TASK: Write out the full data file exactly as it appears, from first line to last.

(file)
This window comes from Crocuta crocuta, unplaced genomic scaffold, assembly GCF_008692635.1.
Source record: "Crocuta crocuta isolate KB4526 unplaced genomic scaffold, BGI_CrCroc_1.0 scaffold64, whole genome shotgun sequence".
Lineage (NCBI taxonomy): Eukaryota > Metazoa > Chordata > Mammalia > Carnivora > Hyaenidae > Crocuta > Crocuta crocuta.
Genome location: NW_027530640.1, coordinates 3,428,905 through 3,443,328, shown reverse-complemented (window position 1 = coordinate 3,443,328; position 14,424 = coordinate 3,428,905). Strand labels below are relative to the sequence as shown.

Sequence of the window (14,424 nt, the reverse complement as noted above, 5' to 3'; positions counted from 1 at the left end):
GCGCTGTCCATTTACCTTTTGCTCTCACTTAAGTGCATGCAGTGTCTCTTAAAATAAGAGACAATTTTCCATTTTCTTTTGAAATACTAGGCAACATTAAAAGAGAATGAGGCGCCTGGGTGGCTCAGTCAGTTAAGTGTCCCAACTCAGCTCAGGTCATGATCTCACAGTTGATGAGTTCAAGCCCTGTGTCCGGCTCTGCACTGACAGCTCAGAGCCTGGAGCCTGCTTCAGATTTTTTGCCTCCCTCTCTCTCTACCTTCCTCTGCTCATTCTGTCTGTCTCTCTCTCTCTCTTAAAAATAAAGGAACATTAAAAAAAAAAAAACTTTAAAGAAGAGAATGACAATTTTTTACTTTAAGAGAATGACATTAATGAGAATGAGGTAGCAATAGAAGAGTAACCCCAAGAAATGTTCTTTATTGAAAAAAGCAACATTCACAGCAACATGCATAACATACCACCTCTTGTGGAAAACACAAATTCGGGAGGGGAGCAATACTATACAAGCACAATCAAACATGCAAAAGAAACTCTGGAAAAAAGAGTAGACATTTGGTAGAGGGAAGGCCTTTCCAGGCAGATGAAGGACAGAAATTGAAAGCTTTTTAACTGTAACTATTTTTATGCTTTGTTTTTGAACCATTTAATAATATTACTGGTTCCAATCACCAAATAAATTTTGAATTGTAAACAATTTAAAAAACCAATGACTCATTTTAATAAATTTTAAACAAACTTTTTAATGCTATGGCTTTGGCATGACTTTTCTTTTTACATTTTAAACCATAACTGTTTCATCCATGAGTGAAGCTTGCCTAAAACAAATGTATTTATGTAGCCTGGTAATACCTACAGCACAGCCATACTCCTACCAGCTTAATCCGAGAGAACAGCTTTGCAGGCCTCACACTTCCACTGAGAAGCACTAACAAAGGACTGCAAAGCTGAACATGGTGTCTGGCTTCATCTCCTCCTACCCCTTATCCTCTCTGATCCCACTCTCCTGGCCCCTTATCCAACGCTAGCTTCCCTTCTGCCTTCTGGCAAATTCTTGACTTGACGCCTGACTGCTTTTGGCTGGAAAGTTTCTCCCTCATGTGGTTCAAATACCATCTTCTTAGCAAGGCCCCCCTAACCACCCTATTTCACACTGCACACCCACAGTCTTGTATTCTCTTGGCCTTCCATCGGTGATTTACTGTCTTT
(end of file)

This window comes from Crocuta crocuta, unplaced genomic scaffold, assembly GCF_008692635.1.
Source record: "Crocuta crocuta isolate KB4526 unplaced genomic scaffold, BGI_CrCroc_1.0 scaffold64, whole genome shotgun sequence".
Lineage (NCBI taxonomy): Eukaryota > Metazoa > Chordata > Mammalia > Carnivora > Hyaenidae > Crocuta > Crocuta crocuta.
Genome location: NW_027530640.1, coordinates 3,428,905 through 3,443,328, shown reverse-complemented (window position 1 = coordinate 3,443,328; position 14,424 = coordinate 3,428,905). Strand labels below are relative to the sequence as shown.

Sequence of the window (14,424 nt, the reverse complement as noted above, 5' to 3'; positions counted from 1 at the left end):
GCGCTGTCCATTTACCTTTTGCTCTCACTTAAGTGCATGCAGTGTCTCTTAAAATAAGAGACAATTTTCCATTTTCTTTTGAAATACTAGGCAACATTAAAAGAGAATGAGGCGCCTGGGTGGCTCAGTCAGTTAAGTGTCCCAACTCAGCTCAGGTCATGATCTCACAGTTGATGAGTTCAAGCCCTGTGTCCGGCTCTGCACTGACAGCTCAGAGCCTGGAGCCTGCTTCAGATTTTTTGCCTCCCTCTCTCTCTACCTTCCTCTGCTCATTCTGTCTGTCTCTCTCTCTCTCTTAAAAATAAAGGAACATTAAAAAAAAAAAAACTTTAAAGAAGAGAATGACAATTTTTTACTTTAAGAGAATGACATTAATGAGAATGAGGTAGCAATAGAAGAGTAACCCCAAGAAATGTTCTTTATTGAAAAAAGCAACATTCACAGCAACATGCATAACATACCACCTCTTGTGGAAAACACAAATTCGGGAGGGGAGCAATACTATACAAGCACAATCAAACATGCAAAAGAAACTCTGGAAAAAAGAGTAGACATTTGGTAGAGGGAAGGCCTTTCCAGGCAGATGAAGGACAGAAATTGAAAGCTTTTTAACTGTAACTATTTTTATGCTTTGTTTTTGAACCATTTAATAATATTACTGGTTCCAATCACCAAATAAATTTTGAATTGTAAACAATTTAAAAAACCAATGACTCATTTTAATAAATTTTAAACAAACTTTTTAATGCTATGGCTTTGGCATGACTTTTCTTTTTACATTTTAAACCATAACTGTTTCATCCATGAGTGAAGCTTGCCTAAAACAAATGTATTTATGTAGCCTGGTAATACCTACAGCACAGCCATACTCCTACCAGCTTAATCCGAGAGAACAGCTTTGCAGGCCTCACACTTCCACTGAGAAGCACTAACAAAGGACTGCAAAGCTGAACATGGTGTCTGGCTTCATCTCCTCCTACCCCTTATCCTCTCTGATCCCACTCTCCTGGCCCCTTATCCAACGCTAGCTTCCCTTCTGCCTTCTGGCAAATTCTTGACTTGACGCCTGACTGCTTTTGGCTGGAAAGTTTCTCCCTCATGTGGTTCAAATACCATCTTCTTAGCAAGGCCCCCCTAACCACCCTATTTCACACTGCACACCCACAGTCTTGTATTCTCTTGGCCTTCCATCGGTGATTTACTGTCTTT